Last weekend with 46 seconds remaining in the must win game against Marshall, wide receiver Victor Tucker rises in the air, turns, catches the high pass, is tackled in the end zone, loses his helmet when he hits the ground, and calmly stands holding the ball at his side. His catch “ices” the game for his UNCC team, making it bowl eligible for the first time in program history.

Later this week, a player in Mississippi catches a pass in his college game that gives his team the chance to tie the game with a PAT. But he chose to celebrate in the end zone and poses as a dog urinating on a post or something. The ensuring penalty pushes the PAT to the distance of a field goal, which is missed wide right, and his team loses by 1.

I name the UNCC player because his conduct after catching an important pass is so unusual. I do not name the Mississippi player because his act is sadly too common, and he could be one of many, many players. And for me that is a problem.

For me the theatrics of professional sports has seeped to every level of competition. Youngsters mimic what they see their favorite pro doing after a good play. It seems that too many players are competing for showboat laurels than performance on the field. When I see two teammates jive in the endzone, I wonder how much they practiced the new routine or  dance or whatever. I wonder why grown men who are paid well, feel a need to try and entertain spectators with a new set of jive. Those players need to remember that they are paid a handsome salary to catch that ball or run that play or shoot that basket. It’s your job, and we come to see you perform that, not present us with a new motion of celebration.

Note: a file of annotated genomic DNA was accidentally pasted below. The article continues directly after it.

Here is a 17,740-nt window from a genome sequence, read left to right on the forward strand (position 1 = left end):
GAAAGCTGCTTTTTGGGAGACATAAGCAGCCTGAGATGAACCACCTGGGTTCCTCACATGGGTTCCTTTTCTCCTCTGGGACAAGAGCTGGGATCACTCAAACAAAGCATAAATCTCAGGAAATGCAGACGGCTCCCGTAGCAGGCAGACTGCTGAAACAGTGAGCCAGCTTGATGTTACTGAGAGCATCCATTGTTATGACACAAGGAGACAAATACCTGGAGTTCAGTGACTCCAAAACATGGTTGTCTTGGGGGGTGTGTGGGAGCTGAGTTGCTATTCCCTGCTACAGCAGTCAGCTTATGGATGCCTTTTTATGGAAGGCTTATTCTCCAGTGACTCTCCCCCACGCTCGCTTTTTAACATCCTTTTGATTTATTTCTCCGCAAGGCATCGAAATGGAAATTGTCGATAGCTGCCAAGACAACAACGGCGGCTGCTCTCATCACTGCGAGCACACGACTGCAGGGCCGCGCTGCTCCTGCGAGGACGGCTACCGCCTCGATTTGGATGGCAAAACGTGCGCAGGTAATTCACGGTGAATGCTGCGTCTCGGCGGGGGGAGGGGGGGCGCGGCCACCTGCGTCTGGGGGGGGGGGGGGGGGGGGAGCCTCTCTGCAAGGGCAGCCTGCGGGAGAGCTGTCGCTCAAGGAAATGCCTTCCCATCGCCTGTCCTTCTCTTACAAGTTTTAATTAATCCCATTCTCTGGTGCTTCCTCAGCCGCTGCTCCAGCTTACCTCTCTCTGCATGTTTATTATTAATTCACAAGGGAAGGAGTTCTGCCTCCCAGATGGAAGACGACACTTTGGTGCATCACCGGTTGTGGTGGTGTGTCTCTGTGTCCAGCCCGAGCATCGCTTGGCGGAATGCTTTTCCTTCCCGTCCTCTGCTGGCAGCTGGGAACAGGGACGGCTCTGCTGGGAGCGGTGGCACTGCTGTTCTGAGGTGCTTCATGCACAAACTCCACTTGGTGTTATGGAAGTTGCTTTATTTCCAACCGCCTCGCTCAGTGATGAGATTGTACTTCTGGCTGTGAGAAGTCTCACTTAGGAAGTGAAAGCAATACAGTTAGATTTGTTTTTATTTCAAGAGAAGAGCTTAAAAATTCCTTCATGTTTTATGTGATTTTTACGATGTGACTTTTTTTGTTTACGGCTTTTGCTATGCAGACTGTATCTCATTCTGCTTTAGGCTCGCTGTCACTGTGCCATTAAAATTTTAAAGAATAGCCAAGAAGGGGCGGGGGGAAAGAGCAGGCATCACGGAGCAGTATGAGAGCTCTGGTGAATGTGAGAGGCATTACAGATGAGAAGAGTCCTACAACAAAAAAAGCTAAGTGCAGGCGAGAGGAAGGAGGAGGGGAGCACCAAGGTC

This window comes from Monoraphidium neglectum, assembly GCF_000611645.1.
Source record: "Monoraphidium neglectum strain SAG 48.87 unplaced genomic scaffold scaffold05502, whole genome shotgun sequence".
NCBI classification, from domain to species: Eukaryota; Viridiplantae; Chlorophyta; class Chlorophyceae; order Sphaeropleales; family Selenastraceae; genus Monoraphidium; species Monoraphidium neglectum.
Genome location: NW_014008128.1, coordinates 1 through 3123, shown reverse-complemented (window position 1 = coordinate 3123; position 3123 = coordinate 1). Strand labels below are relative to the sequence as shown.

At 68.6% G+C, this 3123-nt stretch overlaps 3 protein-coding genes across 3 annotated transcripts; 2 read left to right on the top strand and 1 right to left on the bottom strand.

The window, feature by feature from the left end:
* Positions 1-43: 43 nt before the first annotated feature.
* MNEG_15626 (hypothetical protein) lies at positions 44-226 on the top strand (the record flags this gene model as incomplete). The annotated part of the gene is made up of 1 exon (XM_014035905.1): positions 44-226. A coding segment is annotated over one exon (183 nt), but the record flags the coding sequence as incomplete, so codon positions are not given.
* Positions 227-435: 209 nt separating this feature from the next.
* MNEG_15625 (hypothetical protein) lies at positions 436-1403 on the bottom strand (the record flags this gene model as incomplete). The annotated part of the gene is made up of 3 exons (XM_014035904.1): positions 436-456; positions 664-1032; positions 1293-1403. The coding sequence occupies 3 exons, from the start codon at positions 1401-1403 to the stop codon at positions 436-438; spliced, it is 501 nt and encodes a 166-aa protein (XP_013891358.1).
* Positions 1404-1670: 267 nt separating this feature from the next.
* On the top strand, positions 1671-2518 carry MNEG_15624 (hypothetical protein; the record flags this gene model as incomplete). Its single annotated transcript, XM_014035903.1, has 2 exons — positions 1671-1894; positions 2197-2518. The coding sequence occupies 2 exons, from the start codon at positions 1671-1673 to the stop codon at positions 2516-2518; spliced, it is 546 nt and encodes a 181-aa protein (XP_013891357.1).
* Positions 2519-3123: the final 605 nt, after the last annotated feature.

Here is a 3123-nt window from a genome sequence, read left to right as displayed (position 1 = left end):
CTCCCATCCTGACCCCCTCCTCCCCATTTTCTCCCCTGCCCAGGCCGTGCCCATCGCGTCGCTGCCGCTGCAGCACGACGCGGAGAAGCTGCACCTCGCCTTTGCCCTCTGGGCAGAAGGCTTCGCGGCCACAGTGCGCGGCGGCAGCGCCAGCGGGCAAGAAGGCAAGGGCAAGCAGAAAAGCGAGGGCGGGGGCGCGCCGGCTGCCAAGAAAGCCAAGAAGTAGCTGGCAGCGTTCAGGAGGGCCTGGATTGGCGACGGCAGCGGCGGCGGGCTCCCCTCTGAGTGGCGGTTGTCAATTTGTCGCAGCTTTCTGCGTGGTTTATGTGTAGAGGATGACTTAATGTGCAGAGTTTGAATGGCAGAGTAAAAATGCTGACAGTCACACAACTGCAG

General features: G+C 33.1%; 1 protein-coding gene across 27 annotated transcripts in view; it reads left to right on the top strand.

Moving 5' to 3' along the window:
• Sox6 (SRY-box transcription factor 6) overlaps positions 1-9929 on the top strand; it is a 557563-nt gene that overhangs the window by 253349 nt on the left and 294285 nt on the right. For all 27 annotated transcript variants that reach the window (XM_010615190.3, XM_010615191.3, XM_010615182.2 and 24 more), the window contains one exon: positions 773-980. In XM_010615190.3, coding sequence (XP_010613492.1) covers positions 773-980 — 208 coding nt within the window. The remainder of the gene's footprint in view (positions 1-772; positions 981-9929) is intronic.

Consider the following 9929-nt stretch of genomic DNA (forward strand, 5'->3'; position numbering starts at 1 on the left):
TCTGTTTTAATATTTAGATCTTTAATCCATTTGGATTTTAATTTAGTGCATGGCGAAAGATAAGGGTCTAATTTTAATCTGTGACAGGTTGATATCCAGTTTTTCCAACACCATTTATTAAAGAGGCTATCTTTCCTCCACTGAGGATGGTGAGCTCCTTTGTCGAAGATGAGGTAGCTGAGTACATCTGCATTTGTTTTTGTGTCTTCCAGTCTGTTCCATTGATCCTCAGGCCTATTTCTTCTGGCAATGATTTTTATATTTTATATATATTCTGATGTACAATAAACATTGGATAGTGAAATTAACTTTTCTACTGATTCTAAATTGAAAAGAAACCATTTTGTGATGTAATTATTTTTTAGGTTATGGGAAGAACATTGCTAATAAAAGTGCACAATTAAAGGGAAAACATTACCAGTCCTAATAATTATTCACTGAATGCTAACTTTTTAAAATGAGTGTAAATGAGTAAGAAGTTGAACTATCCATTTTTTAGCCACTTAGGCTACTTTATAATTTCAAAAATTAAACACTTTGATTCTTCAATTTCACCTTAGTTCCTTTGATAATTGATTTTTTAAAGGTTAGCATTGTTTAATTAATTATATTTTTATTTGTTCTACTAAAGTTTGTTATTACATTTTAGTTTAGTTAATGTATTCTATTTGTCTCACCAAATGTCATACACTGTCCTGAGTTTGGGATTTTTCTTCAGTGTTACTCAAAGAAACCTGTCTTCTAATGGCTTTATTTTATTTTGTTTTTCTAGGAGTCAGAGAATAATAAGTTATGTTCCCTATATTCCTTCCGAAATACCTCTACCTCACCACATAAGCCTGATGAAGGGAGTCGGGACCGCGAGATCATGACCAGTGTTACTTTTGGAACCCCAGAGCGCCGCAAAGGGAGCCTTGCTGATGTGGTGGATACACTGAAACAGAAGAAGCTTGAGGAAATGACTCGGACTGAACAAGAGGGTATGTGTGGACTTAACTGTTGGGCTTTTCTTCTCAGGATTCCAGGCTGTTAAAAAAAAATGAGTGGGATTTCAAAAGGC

Yet, if the antics were restricted to professional sports, that would at least involve adults. The sadness, for me, is that the theatre is now a sad part of football, baseball, basketball, and others on all levels. At the opening match for my local wrestling team, I even saw some mild examples of showboating. One boy felt it necessary to stand in the center of the mat with his hand extended while waiting for his defeated opponent. It was, I think, his way on showing superiority over his foe. I wish he had removed his anklet and waited with his hands at his side, much like Victor Tucker had done.

Everyone it seems is working too hard to develop his theatre instead of working to perfect his game. I hope for more Victor Tuckers, but fear that he is outnumbered by the outlandish jiving that proves nothing about the player’s ability,  but says a great deal about his character.


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